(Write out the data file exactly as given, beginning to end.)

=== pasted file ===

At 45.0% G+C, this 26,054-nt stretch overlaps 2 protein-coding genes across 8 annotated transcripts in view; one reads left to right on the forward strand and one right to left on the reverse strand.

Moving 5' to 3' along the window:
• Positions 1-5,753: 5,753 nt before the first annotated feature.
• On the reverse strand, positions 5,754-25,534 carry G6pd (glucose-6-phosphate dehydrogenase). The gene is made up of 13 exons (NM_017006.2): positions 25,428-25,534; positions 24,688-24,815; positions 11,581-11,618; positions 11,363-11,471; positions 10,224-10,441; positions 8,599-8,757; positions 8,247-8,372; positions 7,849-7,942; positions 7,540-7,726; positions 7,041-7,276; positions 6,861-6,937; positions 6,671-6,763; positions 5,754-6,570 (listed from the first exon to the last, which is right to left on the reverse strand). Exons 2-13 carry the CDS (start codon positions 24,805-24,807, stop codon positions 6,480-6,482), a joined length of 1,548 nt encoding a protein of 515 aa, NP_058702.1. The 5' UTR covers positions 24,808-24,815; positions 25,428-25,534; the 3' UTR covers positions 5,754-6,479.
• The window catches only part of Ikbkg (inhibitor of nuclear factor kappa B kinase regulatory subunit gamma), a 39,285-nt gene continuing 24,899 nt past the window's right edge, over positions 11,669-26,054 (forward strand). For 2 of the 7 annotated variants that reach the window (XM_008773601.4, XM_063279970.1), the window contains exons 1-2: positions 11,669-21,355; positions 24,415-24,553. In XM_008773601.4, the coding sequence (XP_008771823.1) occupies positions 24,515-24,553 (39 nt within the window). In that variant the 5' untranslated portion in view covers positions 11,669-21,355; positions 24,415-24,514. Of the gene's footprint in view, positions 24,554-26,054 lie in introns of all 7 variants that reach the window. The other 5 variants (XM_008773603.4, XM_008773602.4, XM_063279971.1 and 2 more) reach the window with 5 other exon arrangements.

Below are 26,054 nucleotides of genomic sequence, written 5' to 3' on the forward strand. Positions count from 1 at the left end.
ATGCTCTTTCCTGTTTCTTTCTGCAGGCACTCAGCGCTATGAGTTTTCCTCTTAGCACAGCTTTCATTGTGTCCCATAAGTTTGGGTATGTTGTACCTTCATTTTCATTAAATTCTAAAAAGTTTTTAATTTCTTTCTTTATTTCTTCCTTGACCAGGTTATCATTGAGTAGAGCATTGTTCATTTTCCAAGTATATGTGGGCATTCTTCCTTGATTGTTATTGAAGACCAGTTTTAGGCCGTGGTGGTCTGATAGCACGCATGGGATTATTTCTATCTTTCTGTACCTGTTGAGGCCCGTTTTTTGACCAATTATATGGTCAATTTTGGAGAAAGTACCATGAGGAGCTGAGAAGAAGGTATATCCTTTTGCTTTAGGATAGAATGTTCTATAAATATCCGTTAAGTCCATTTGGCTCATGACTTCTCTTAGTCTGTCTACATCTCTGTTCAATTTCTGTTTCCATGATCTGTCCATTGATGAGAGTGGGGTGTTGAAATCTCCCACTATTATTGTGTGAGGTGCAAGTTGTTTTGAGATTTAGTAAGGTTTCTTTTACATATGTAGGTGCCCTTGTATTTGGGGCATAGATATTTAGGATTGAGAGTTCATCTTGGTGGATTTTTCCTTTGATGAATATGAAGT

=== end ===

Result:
At 45.0% G+C, this 26,054-nt stretch overlaps 2 protein-coding genes across 8 annotated transcripts in view; one reads left to right on the forward strand and one right to left on the reverse strand.

Moving 5' to 3' along the window:
• Positions 1-5,753: 5,753 nt before the first annotated feature.
• On the reverse strand, positions 5,754-25,534 carry G6pd (glucose-6-phosphate dehydrogenase). The gene is made up of 13 exons (NM_017006.2): positions 25,428-25,534; positions 24,688-24,815; positions 11,581-11,618; positions 11,363-11,471; positions 10,224-10,441; positions 8,599-8,757; positions 8,247-8,372; positions 7,849-7,942; positions 7,540-7,726; positions 7,041-7,276; positions 6,861-6,937; positions 6,671-6,763; positions 5,754-6,570 (listed from the first exon to the last, which is right to left on the reverse strand). Exons 2-13 carry the CDS (start codon positions 24,805-24,807, stop codon positions 6,480-6,482), a joined length of 1,548 nt encoding a protein of 515 aa, NP_058702.1. The 5' UTR covers positions 24,808-24,815; positions 25,428-25,534; the 3' UTR covers positions 5,754-6,479.
• The window catches only part of Ikbkg (inhibitor of nuclear factor kappa B kinase regulatory subunit gamma), a 39,285-nt gene continuing 24,899 nt past the window's right edge, over positions 11,669-26,054 (forward strand). For 2 of the 7 annotated variants that reach the window (XM_008773601.4, XM_063279970.1), the window contains exons 1-2: positions 11,669-21,355; positions 24,415-24,553. In XM_008773601.4, the coding sequence (XP_008771823.1) occupies positions 24,515-24,553 (39 nt within the window). In that variant the 5' untranslated portion in view covers positions 11,669-21,355; positions 24,415-24,514. Of the gene's footprint in view, positions 24,554-26,054 lie in introns of all 7 variants that reach the window. The other 5 variants (XM_008773603.4, XM_008773602.4, XM_063279971.1 and 2 more) reach the window with 5 other exon arrangements.

Below are 26,054 nucleotides of genomic sequence, written 5' to 3' on the forward strand. Positions count from 1 at the left end.
ATGCTCTTTCCTGTTTCTTTCTGCAGGCACTCAGCGCTATGAGTTTTCCTCTTAGCACAGCTTTCATTGTGTCCCATAAGTTTGGGTATGTTGTACCTTCATTTTCATTAAATTCTAAAAAGTTTTTAATTTCTTTCTTTATTTCTTCCTTGACCAGGTTATCATTGAGTAGAGCATTGTTCATTTTCCAAGTATATGTGGGCATTCTTCCTTGATTGTTATTGAAGACCAGTTTTAGGCCGTGGTGGTCTGATAGCACGCATGGGATTATTTCTATCTTTCTGTACCTGTTGAGGCCCGTTTTTTGACCAATTATATGGTCAATTTTGGAGAAAGTACCATGAGGAGCTGAGAAGAAGGTATATCCTTTTGCTTTAGGATAGAATGTTCTATAAATATCCGTTAAGTCCATTTGGCTCATGACTTCTCTTAGTCTGTCTACATCTCTGTTCAATTTCTGTTTCCATGATCTGTCCATTGATGAGAGTGGGGTGTTGAAATCTCCCACTATTATTGTGTGAGGTGCAAGTTGTTTTGAGATTTAGTAAGGTTTCTTTTACATATGTAGGTGCCCTTGTATTTGGGGCATAGATATTTAGGATTGAGAGTTCATCTTGGTGGATTTTTCCTTTGATGAATATGAAGT